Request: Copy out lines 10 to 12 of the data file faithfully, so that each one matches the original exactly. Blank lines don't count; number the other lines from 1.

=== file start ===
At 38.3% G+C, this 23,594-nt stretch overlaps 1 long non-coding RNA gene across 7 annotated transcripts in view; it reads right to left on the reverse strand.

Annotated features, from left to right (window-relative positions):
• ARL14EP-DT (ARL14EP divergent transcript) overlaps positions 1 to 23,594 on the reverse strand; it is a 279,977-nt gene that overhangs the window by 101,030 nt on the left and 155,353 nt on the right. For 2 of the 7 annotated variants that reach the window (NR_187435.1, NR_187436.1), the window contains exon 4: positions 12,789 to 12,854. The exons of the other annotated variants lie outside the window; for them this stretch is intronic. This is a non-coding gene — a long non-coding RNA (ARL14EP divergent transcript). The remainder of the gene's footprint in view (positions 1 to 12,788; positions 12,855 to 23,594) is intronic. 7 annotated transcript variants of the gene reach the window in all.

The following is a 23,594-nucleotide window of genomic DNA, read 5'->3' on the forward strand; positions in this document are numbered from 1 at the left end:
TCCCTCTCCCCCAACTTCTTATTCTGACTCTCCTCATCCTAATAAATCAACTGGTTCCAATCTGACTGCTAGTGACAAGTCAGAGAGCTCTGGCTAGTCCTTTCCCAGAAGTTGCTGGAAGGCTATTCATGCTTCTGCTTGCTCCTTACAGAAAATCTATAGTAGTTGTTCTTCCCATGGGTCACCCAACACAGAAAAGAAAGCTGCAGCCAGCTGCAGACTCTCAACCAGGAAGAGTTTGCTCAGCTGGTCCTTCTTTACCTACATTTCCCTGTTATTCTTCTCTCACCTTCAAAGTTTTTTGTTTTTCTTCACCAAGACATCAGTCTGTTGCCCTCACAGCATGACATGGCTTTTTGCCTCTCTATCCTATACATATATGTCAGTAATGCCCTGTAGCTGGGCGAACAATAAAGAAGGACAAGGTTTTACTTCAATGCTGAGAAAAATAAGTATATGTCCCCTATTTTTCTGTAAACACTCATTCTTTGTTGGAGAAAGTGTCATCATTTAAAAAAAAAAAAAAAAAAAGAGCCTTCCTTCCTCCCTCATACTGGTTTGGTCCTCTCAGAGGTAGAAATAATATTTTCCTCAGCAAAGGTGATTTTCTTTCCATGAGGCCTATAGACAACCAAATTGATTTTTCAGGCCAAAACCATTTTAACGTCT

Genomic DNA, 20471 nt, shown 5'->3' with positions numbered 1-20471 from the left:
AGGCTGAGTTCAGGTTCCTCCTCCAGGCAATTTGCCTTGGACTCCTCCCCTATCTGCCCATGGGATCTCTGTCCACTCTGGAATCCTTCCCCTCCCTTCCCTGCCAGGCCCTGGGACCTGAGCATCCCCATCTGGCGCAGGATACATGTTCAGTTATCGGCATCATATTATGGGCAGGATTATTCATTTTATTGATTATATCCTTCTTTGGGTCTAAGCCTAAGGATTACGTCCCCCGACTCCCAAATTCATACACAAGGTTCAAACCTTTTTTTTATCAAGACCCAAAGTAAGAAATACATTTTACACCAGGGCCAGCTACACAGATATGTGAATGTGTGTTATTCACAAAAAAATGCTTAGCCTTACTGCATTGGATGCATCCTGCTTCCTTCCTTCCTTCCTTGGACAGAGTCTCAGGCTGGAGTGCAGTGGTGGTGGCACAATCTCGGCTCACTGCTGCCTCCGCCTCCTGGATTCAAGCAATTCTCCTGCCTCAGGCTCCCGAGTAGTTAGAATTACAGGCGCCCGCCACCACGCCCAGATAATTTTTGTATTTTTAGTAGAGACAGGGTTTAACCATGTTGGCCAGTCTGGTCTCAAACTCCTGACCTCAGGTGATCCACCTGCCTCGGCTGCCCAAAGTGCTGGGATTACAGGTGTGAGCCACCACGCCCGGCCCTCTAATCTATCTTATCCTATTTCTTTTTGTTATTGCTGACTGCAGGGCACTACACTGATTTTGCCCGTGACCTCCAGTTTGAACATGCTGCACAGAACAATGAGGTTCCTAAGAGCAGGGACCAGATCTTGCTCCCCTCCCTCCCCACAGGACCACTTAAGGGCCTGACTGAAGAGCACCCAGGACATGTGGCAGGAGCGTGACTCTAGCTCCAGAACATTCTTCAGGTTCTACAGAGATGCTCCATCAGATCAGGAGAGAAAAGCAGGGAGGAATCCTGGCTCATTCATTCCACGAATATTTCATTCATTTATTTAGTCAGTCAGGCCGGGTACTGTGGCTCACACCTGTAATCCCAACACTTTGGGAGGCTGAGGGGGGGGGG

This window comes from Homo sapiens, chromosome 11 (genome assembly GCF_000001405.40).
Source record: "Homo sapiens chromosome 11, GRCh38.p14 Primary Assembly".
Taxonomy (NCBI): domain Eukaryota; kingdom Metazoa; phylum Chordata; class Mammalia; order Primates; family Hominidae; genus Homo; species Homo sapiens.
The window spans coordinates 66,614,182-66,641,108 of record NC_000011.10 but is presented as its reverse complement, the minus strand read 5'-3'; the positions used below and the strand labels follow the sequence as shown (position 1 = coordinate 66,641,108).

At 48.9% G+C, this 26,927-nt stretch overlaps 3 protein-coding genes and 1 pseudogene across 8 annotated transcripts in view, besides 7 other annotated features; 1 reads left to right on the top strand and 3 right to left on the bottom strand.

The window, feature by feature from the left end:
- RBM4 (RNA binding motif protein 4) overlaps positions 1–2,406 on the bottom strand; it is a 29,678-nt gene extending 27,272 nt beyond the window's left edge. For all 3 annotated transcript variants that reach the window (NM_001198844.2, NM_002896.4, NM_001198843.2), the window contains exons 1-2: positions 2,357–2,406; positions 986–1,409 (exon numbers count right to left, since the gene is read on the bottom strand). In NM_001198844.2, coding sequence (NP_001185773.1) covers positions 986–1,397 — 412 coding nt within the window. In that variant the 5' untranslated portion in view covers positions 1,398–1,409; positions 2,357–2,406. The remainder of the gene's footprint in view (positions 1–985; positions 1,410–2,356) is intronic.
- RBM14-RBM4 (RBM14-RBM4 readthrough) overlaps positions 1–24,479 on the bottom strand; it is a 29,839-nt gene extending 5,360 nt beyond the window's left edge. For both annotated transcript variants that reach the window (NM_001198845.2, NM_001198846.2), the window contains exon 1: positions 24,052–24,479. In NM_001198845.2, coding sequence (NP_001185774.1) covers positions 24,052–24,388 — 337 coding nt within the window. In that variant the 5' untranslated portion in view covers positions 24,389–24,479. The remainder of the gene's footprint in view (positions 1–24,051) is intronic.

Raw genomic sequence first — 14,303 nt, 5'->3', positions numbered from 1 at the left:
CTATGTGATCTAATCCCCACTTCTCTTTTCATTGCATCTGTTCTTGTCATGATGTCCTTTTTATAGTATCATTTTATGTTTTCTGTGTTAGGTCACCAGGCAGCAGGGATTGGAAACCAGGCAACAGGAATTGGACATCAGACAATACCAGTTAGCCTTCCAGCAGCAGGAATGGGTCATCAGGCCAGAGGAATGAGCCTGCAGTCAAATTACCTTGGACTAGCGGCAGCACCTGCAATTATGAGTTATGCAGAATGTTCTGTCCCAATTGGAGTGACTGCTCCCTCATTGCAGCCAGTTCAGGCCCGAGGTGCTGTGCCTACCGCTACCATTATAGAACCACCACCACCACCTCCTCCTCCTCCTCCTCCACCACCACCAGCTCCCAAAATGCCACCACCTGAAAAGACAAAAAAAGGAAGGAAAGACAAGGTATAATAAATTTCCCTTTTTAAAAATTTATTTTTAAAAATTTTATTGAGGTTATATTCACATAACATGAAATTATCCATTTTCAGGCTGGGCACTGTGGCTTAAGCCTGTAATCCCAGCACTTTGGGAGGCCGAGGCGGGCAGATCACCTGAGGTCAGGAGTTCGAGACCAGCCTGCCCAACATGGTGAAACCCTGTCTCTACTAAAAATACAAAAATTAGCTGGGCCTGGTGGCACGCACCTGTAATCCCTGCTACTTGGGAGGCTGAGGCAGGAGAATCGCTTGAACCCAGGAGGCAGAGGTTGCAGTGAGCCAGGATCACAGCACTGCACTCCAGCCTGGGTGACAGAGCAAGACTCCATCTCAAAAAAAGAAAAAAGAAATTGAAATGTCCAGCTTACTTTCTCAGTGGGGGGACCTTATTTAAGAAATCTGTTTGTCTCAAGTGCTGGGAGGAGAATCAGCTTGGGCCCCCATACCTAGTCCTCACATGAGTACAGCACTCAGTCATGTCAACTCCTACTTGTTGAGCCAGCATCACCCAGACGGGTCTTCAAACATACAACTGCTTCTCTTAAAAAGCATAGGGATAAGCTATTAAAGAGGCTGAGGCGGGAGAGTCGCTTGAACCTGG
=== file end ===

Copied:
Taxonomy (NCBI): domain Eukaryota; kingdom Metazoa; phylum Chordata; class Mammalia; order Primates; family Hominidae; genus Homo; species Homo sapiens.
The window spans coordinates 66,614,182-66,641,108 of record NC_000011.10 but is presented as its reverse complement, the minus strand read 5'-3'; the positions used below and the strand labels follow the sequence as shown (position 1 = coordinate 66,641,108).

At 48.9% G+C, this 26,927-nt stretch overlaps 3 protein-coding genes and 1 pseudogene across 8 annotated transcripts in view, besides 7 other annotated features; 1 reads left to right on the top strand and 3 right to left on the bottom strand.